Kansas high court signals continued abortion rights support

State Bar & Other Associations

Kansas’ highest court signaled Monday that it still considers access to abortion a “fundamental” right under the state constitution, as an attorney for the state argued that a decisive statewide vote last year affirming abortion rights “doesn’t matter.”

The state Supreme Court is considering exactly how far the Republican-controlled Legislature can go in restricting abortion under a 2019 decision protecting abortion rights. The justices heard arguments from attorneys for Kansas and abortion providers in two lawsuits but isn’t likely to rule for months.

One lawsuit challenges a 2015 law banning a common second-trimester abortion procedure, and the other challenges a 2011 law that regulates abortion providers more strictly than other health care providers. Legal challenges have blocked both laws from being enforced.

The U.S. Supreme Court declared in June 2022 that the U.S. Constitution doesn’t protect abortion rights and that states can ban abortion, but the Kansas court had ruled in 2019 that access to abortion is protected as a matter of bodily autonomy under the state constitution. That led the Legislature to put a proposed amendment on last August’s ballot asking voters whether to lift that constitutional protection, which would have allowed lawmakers to greatly restrict or ban abortion. Voters soundly rejected the measure.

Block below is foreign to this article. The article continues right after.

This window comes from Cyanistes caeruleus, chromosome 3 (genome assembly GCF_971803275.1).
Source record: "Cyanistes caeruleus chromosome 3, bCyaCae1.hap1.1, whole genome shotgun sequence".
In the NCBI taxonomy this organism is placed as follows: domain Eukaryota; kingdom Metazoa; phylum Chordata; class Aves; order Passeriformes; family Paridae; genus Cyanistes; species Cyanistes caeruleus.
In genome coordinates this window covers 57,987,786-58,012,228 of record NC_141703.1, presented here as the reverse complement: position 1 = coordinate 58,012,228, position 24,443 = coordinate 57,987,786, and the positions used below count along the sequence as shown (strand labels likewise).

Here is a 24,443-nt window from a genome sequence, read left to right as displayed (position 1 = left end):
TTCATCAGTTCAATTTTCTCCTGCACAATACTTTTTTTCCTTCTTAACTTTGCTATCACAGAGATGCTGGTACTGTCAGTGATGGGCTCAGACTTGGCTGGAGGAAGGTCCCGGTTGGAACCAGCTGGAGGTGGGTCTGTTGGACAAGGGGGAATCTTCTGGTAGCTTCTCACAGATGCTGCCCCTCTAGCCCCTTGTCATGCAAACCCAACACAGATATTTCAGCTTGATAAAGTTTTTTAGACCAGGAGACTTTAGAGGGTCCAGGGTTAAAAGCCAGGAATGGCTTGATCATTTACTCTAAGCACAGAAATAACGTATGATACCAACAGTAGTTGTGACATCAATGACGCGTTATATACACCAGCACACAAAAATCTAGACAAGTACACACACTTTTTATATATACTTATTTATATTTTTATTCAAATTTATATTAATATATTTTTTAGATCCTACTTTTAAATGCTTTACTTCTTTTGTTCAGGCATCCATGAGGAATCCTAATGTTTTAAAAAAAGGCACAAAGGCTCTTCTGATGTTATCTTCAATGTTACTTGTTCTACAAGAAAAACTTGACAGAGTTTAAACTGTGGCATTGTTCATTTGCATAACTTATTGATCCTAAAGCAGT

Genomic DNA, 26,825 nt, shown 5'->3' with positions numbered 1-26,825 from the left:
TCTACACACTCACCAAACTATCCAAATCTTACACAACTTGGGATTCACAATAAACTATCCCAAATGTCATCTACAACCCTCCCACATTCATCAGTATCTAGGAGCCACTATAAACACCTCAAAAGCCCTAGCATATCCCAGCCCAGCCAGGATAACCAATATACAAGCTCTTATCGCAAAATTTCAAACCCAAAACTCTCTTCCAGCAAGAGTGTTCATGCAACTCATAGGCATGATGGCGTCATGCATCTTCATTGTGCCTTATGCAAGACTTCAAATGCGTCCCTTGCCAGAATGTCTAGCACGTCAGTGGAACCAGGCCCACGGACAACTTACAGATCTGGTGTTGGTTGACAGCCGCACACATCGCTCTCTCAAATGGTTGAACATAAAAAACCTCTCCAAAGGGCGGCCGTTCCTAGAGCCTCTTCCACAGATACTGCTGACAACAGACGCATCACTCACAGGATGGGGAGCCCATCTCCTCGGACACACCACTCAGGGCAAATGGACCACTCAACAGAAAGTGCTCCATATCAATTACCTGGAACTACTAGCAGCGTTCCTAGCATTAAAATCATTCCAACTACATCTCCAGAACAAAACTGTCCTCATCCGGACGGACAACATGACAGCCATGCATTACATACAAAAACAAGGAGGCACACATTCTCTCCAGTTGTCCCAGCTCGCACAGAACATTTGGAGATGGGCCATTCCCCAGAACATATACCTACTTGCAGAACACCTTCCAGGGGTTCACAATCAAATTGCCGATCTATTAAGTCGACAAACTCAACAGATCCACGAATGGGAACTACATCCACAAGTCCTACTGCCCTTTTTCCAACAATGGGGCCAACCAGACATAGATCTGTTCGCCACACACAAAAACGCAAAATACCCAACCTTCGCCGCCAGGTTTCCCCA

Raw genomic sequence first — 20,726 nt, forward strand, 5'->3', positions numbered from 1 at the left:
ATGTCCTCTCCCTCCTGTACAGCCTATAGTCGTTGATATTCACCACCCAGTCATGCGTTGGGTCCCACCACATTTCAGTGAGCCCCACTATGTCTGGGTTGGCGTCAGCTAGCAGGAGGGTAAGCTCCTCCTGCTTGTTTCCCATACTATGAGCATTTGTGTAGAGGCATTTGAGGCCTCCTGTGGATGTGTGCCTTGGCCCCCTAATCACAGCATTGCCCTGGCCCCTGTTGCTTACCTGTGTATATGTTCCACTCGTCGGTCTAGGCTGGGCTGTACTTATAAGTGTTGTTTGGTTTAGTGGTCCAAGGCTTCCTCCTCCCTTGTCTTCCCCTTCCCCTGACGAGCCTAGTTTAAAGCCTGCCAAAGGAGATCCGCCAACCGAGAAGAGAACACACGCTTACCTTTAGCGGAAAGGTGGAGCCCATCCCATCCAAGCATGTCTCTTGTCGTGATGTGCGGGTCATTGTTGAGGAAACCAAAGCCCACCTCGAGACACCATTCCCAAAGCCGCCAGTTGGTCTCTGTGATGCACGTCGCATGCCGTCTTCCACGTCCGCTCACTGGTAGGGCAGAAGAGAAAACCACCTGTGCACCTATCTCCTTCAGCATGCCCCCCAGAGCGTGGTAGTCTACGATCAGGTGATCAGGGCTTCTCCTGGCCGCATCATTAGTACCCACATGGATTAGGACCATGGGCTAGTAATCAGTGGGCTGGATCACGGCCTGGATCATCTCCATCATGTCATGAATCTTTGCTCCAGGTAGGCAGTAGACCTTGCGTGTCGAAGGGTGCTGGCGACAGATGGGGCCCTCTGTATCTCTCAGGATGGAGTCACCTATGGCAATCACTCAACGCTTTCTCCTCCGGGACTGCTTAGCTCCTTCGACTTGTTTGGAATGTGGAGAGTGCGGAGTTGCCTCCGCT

But Kansas Solicitor General Tony Powell, representing the state, told the court that last year’s vote “doesn’t matter” and shouldn’t factor into its decisions on the two lawsuits, arguing that voters might not have wanted abortion banned but still favor “reasonable” restrictions. He said the justices should “let the people work it out” through their elected representatives.

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USCIS to Continue Implementing New Policy Memorandum on Notices to Appear

U.S. Citizenship and Immigration Services (USCIS) is continuing to implement the June 28, 2018, Policy Memorandum (PM), Updated Guidance for the Referral of Cases and Issuance of Notices to Appear (NTAs) in Cases Involving Inadmissible and Deportable Aliens (PDF, 140 KB).

USCIS may issue NTAs as described below based on denials of I-914/I-914A, Application for T Nonimmigrant Status; I-918/I-918A, Petition for U Nonimmigrant Status; I-360, Petition for Amerasian, Widow(er), or Special Immigrant (Violence Against Women Act self-petitions and Special Immigrant Juvenile Status petitions); I-730, Refugee/Asylee Relative Petitions when the beneficiary is present in the US; I-929, Petition for Qualifying Family Member of a U-1 Nonimmigrant; and I-485 Application to Register Permanent Residence or Adjust Status (with the underlying form types listed above).

If applicants, beneficiaries, or self-petitioners who are denied are no longer in a period of authorized stay and do not depart the United States, USCIS may issue an NTA. USCIS will continue to send denial letters for these applications and petitions to ensure adequate notice regarding period of authorized stay, checking travel compliance, or validating departure from the United States.